Vet’s Voice by Dave Barz: Marketing muscle | TSLN.com

Vet’s Voice by Dave Barz: Marketing muscle

Man am I spoiled. These few cold days have certainly reminded me that winter is rapidly approaching. Usually winter has been a time when our gestating cows have been stressed severely. Couple that with the high feed costs in the last few years, and the problems increased. Recent research on fetal programming in both humans and livestock indicate long term consequences to off spring.

The basic concept of fetal programming involves the fetus and its growth and maturation while it is in the uterus. Nutritional deficiencies and stressors during stages of development of the fetus have resulted in both positive and negative effects on the calf itself and ultimately the future off spring of that calf. Human data sets from the Holocaust and other disasters of war and nature were studied and future problems in the offspring and their descendents were documented. This has resulted in a new term epigenetics. This means environmental factors cause genes to 'express' themselves differently though the genes themselves do not change.

How does that affect my cows? In this era of genetic testing we understand that the genes don't change, but why is there variation? We can identify the portion of the gene which results in the expression of certain characteristics, but we have less control of how those genetics are ultimately expressed in the offspring.

In the past we only cared that there was a calf in the cow's uterus and never worried about it until it was delivered. When we examine the nutritional needs of a cow we must ask, 'When is the cow consuming nutrients for herself?" The answer is " never unless she has a reproductive failure." Once the cow delivers she is feeding her calf through lactation. Then she is bred while still lactating and even after weaning she is still developing the calf until birth when the cycle starts again. Because she is always consuming nutrients for two and sometimes three individuals nutrition becomes very important.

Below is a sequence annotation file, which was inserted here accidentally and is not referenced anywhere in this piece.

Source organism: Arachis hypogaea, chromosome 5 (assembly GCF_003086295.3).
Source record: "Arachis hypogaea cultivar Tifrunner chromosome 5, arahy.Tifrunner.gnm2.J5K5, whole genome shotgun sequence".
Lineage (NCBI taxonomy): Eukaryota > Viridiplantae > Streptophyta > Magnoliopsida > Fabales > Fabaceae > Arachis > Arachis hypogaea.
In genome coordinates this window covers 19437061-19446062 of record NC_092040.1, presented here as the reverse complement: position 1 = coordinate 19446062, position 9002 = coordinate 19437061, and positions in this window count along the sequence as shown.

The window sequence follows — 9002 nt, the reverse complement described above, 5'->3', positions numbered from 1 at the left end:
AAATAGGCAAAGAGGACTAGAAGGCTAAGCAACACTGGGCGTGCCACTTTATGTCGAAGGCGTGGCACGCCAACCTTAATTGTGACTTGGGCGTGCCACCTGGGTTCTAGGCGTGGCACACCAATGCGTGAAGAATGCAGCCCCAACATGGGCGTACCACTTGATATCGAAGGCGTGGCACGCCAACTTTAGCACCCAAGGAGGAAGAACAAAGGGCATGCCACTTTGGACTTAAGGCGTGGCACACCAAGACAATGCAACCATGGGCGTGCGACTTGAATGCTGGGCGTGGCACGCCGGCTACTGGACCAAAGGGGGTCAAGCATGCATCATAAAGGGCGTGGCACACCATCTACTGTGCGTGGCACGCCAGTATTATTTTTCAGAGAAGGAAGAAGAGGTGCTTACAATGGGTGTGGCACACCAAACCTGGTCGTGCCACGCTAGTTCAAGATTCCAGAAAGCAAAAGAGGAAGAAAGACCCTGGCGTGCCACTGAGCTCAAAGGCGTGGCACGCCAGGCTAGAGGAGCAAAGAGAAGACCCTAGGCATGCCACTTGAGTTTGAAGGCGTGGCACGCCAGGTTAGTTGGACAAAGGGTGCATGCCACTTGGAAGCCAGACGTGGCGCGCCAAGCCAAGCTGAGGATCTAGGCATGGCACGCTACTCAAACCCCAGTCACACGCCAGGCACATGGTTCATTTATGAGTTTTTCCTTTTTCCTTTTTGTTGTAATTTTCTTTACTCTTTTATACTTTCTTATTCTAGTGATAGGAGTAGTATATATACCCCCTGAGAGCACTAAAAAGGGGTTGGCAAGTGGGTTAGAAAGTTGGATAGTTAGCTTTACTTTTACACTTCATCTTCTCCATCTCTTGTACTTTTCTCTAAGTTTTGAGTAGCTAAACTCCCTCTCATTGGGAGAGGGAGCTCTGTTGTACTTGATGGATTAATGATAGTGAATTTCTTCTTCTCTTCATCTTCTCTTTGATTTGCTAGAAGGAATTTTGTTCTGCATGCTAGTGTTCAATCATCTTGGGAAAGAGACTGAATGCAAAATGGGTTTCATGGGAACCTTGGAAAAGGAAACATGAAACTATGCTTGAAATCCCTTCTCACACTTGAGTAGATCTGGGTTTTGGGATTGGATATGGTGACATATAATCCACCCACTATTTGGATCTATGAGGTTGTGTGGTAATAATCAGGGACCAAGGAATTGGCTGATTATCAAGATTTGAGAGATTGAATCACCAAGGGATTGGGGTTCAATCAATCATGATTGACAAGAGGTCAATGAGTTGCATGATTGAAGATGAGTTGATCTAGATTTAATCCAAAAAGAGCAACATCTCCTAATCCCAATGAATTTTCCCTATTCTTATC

After birth it is the milk she producers which makes the calf grow to an acceptable weaning weight, but also the young fetus is developing in the uterus. The first trimester of pregnancy is very important because placentation develops (attachment of the calf to the uterus). Optimal nutrition and low stress will result in a more vascular placenta thereby furnishing better blood flow to the fetus. During the first trimester the organs begin to differentiate themselves;

· Lung and liver

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· Heart and brain

· Gastro intestinal tract

· Repro organs

· Muscle fibers

These continue to replicate and grow during gestation.

In the beef industry we market muscle. All the muscle fibers are formed during the first and second trimester and no others form later, they merely enlarge. Fat cells develop during the second and third trimesters of gestation but they can also be created after birth. There is no net increase in the number of muscle cells after birth. Research has been conducted on:

· Reproductive efficiency

· Growth rates

· Weaning weights

· Carcass grading

· Feedlot performance and health

Data has shown very subtle changes in nutrition during gestation can affect outcomes of the calf and also future generations. If you want to examine studies contact me at davebarz605@gmail.com and I will forward them to you.

Purebred producers have understood the existence of fetal programming for many years although they never had a name for it. That is why their cows always appear to be over fleshed. Early weaning also decreases the nutritional burden on the cow during the second trimester. This winter feed is inexpensive and relatively easy to assemble. Consult with your nutritionals extension specialist or veterinarian to formulate cost effective management programs which will allow you to maximize the potential of your herd. For too many years we have utilized least cost practices to merely allow your cows to become pregnant. With the value of muscle at this time we need to develop the full potential of your herd. Not only will it result in short term gains, but it will ensure a bright future for your beef enterprises.